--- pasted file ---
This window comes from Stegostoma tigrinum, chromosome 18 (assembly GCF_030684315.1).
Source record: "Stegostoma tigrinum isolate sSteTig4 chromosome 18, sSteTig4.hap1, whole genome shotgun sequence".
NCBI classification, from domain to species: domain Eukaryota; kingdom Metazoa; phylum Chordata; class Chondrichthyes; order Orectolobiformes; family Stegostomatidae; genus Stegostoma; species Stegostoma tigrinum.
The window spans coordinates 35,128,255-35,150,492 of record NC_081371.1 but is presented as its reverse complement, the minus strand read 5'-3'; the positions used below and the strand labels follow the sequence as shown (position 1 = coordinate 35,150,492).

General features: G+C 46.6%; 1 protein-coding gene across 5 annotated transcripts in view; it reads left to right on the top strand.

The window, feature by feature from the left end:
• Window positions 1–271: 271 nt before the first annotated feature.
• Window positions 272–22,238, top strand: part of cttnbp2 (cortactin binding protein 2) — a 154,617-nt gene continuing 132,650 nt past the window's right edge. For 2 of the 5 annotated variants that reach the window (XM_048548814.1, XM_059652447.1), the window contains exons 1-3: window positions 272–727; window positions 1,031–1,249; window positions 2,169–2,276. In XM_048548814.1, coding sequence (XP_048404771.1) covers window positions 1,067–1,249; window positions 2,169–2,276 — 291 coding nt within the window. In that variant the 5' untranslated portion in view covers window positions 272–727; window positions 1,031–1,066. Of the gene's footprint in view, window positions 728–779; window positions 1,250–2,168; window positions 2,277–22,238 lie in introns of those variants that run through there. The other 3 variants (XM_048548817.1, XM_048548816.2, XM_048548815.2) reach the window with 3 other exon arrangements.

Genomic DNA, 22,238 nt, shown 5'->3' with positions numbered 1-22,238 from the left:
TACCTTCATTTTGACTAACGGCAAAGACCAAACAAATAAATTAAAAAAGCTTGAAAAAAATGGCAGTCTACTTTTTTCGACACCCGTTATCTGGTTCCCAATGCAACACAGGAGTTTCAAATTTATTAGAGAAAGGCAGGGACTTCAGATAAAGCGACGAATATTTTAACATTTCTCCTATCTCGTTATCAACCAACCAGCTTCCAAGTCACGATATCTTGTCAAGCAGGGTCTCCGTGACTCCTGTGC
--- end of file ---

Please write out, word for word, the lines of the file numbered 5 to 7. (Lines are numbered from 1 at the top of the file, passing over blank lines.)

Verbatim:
General features: G+C 46.6%; 1 protein-coding gene across 5 annotated transcripts in view; it reads left to right on the top strand.

The window, feature by feature from the left end:
• Window positions 1–271: 271 nt before the first annotated feature.